“Wheelchair on Your Right!” – Pay Attention – Here’s Why


Jillian finished the 2020 Walt Disney World Marathon in a time of 4:28:34 , competing in the women’s push rim division.

Her race was not without issue though. At approximately mile 18, Jillian crashed into the medical table. She recorded this on her GoPro.

I asked Jillian to explain exactly what happened.

I was on the right intentionally because it was a left hand turn. We turn like semi trucks, need to take the outside line. A runner cut in front if me and another was headed right into my turn line (you can’t see the second because he was beside me, behind the camera). It was also a downhill, and we don’t have brakes (just a small one on the front wheel, works for trimming speed a little but mostly it is for staying still at the start). You can actually see my front wheel lock up kinda, it is in shadow by the time it does.

A couple points that are worth emphasizing:

  • Wheelchairs don’t have brakes. The athletes cannot slam the breaks to quickly stop.
  • Wheelchairs cannot make sharp turns. They have to take the outside line.

What is The Solution?

When I first saw the video, I didn’t quite know what to think. The accident certainly wasn’t Jillian’s fault. There was nothing she could do. She either was going to run into other runners, or the table.

The problem, as Jillian sees it is twofold: Runners not being aware of their surroundings, and runners not knowing what to do.

Treat us like you would a semi truck

-Jillian Byrd

Don’t wear headphones. If you must wear headphones (if the race allows it), keep one earbud out.

If you passed a wheelchair on an uphill section, be aware that they will likely pass you going back down the hill.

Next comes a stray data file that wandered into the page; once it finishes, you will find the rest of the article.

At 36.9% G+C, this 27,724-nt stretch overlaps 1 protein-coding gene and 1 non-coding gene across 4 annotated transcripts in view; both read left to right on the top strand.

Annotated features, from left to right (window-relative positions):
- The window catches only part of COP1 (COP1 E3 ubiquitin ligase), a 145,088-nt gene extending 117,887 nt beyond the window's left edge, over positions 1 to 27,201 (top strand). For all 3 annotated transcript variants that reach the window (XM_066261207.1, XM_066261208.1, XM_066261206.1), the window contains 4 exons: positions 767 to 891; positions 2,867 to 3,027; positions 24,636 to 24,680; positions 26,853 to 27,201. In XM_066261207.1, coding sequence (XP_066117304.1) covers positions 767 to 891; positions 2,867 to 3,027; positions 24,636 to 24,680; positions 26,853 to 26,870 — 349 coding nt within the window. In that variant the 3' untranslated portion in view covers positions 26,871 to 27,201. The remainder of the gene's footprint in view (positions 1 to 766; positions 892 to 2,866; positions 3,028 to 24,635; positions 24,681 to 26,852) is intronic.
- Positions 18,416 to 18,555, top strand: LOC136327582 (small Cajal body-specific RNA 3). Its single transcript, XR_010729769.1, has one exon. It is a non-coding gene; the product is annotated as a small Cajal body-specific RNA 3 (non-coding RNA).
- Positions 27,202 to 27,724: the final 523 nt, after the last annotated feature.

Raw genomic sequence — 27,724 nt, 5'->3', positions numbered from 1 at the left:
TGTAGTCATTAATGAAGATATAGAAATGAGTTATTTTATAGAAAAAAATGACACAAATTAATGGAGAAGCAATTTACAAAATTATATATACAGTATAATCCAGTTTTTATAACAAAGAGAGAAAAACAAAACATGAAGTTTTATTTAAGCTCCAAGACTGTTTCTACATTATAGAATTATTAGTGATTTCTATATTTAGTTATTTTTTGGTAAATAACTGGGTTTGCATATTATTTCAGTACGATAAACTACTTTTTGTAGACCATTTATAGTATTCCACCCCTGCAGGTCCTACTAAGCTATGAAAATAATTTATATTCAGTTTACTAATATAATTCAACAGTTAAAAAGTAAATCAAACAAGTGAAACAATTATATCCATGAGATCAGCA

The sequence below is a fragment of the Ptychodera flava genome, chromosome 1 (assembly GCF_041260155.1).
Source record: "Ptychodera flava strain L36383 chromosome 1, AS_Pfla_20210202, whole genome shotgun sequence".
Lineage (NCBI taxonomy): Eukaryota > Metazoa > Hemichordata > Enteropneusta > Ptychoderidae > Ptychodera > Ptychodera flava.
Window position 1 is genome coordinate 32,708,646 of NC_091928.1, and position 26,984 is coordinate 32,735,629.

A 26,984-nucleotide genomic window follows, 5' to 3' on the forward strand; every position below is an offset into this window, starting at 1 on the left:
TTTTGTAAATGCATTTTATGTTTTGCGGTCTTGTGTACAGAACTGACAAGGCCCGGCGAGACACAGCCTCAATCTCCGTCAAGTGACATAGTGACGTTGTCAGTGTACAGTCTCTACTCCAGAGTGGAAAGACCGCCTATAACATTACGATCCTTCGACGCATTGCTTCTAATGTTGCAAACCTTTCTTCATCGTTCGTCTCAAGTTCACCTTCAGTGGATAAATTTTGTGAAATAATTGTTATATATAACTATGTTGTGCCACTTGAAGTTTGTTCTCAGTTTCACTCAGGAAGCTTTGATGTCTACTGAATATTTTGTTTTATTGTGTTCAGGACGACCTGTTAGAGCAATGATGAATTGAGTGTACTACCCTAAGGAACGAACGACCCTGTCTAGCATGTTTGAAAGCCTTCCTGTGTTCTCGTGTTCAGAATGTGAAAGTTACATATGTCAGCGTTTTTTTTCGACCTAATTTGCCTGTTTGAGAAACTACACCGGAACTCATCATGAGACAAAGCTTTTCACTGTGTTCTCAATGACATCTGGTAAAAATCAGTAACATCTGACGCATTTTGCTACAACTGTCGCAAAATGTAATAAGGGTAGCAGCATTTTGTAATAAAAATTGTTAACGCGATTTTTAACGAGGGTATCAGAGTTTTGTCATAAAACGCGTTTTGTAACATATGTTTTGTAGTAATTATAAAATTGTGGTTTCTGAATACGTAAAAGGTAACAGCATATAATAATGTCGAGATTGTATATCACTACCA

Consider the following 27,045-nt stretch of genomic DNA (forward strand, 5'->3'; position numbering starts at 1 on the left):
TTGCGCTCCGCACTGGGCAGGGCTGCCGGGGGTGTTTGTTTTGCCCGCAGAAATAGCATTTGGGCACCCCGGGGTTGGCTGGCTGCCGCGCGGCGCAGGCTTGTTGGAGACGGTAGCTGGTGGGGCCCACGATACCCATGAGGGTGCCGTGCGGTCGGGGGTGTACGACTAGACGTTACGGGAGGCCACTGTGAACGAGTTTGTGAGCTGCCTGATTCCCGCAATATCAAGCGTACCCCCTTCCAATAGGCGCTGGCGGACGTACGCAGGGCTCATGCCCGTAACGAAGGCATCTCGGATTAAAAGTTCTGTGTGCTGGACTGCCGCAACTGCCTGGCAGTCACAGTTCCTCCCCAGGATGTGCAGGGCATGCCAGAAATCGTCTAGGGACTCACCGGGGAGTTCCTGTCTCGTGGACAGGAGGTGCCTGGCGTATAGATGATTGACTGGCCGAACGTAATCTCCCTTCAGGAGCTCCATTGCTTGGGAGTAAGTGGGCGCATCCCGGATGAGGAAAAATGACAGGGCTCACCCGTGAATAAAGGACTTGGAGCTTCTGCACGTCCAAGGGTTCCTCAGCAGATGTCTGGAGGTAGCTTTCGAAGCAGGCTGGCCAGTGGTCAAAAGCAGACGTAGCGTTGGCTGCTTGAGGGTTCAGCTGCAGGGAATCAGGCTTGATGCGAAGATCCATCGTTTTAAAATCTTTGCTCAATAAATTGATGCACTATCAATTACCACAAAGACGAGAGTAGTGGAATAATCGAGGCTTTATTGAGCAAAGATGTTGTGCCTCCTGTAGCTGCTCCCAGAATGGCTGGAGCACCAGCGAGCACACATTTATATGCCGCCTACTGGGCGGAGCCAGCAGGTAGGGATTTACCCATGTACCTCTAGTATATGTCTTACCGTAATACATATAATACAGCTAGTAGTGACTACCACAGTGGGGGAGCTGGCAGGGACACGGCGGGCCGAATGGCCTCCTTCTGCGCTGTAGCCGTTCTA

Wheelchairs don’t have a breaking system, and they cannot make sharp turns. Generally, keep to the inside when a wheelchair is approaching. Give wheelchairs space. Be aware of your surroundings.

While most incidents can be avoided by paying attention and being courteous, races also can do a better job educating runners. Jillian yelling “Wheelchair on your right!” should have been enough to signal runners to move to the left. Educating runners on the limitations of a wheelchair’s steering and braking capabilities may lead some runners to pay closer attention and react appropriately when being passed.

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One-Time Contribution


  1. I’d imagine runners wearing headphones is a big factor in these types of issues also, something thats a big problem across so many races.

  2. Not sure how that could have been avoided. The placement of the water stop on the turn made it so runners were migrating towards it. And that turn was tight. Factor in the speed in which she was travelling and she would have had to cut the corner pretty sharply at her speed to make it. Thanks for bringing it to light though as I’ve never experienced anything like that in any races I’ve participated in.

    • It’s a badly place water stop on a poorly planned course. That said, it’s also common courtesy for a runner to check behind themself and signal when deviating from their line.

  3. Nice to see a story of helping and not about cheating . Very informative article . Thanks for writing and sharing

  4. Let me be the jerk to say it, but I believe she absolutely shared some of the blame for that crash. Yes, runners need to pay attention and I often try to help alert others when I see a wheelchair (or bike, or anything for that matter), but they/we simply will not always hear someone shouting out while approaching from behind. And with that aid station where it was, runners certainly could be expected to be migrating toward the outside of the turn toward the tables. Just like uphill skiers need to be responsible when approaching skiers below/ahead of them, just a cyclists bear the duty of care when approaching other cyclists/runners from behind, she had a similar responsibility. This does not allow those ahead in any of those examples to act without care, but to say that she did not share blame here is, I believe, wrong.

  5. This comment might not be well received but I’ll make it anyway.

    Why is a wheelchair competitor anywhere in the mix with the runners? Most races I’ve been in have the chairs leaving slightly before the runners, and most of the chairs are fast enough they would never be in the mix with runners.